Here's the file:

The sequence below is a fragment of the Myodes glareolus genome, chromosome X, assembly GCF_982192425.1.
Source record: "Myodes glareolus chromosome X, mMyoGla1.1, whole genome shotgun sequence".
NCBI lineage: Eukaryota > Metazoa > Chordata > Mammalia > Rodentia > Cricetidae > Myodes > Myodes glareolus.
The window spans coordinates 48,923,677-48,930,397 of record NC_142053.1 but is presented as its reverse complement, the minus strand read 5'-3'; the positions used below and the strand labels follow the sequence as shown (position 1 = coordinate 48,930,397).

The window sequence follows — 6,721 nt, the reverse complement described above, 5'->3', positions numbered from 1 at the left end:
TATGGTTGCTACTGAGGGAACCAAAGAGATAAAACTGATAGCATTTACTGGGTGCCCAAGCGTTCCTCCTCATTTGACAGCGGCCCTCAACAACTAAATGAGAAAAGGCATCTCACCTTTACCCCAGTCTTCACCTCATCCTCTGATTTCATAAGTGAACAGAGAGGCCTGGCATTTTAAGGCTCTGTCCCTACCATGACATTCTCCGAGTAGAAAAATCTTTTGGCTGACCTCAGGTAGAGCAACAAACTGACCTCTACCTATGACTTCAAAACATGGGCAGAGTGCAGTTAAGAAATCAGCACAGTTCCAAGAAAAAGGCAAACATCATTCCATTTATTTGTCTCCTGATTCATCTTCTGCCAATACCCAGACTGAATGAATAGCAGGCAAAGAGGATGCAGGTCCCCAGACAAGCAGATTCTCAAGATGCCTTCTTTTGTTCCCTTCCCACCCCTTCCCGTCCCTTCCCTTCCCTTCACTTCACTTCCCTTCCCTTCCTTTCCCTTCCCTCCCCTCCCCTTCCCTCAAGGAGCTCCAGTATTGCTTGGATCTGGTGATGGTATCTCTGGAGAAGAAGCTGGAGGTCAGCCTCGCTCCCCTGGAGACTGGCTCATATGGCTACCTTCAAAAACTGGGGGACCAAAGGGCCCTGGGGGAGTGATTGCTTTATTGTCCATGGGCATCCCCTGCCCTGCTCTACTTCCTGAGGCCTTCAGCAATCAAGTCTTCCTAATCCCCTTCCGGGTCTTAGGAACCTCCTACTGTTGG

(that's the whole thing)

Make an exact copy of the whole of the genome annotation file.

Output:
The sequence below is a fragment of the Myodes glareolus genome, chromosome X, assembly GCF_982192425.1.
Source record: "Myodes glareolus chromosome X, mMyoGla1.1, whole genome shotgun sequence".
NCBI lineage: Eukaryota > Metazoa > Chordata > Mammalia > Rodentia > Cricetidae > Myodes > Myodes glareolus.
The window spans coordinates 48,923,677-48,930,397 of record NC_142053.1 but is presented as its reverse complement, the minus strand read 5'-3'; the positions used below and the strand labels follow the sequence as shown (position 1 = coordinate 48,930,397).

The window sequence follows — 6,721 nt, the reverse complement described above, 5'->3', positions numbered from 1 at the left end:
TATGGTTGCTACTGAGGGAACCAAAGAGATAAAACTGATAGCATTTACTGGGTGCCCAAGCGTTCCTCCTCATTTGACAGCGGCCCTCAACAACTAAATGAGAAAAGGCATCTCACCTTTACCCCAGTCTTCACCTCATCCTCTGATTTCATAAGTGAACAGAGAGGCCTGGCATTTTAAGGCTCTGTCCCTACCATGACATTCTCCGAGTAGAAAAATCTTTTGGCTGACCTCAGGTAGAGCAACAAACTGACCTCTACCTATGACTTCAAAACATGGGCAGAGTGCAGTTAAGAAATCAGCACAGTTCCAAGAAAAAGGCAAACATCATTCCATTTATTTGTCTCCTGATTCATCTTCTGCCAATACCCAGACTGAATGAATAGCAGGCAAAGAGGATGCAGGTCCCCAGACAAGCAGATTCTCAAGATGCCTTCTTTTGTTCCCTTCCCACCCCTTCCCGTCCCTTCCCTTCCCTTCACTTCACTTCCCTTCCCTTCCTTTCCCTTCCCTCCCCTCCCCTTCCCTCAAGGAGCTCCAGTATTGCTTGGATCTGGTGATGGTATCTCTGGAGAAGAAGCTGGAGGTCAGCCTCGCTCCCCTGGAGACTGGCTCATATGGCTACCTTCAAAAACTGGGGGACCAAAGGGCCCTGGGGGAGTGATTGCTTTATTGTCCATGGGCATCCCCTGCCCTGCTCTACTTCCTGAGGCCTTCAGCAATCAAGTCTTCCTAATCCCCTTCCGGGTCTTAGGAACCTCCTACTGTTGG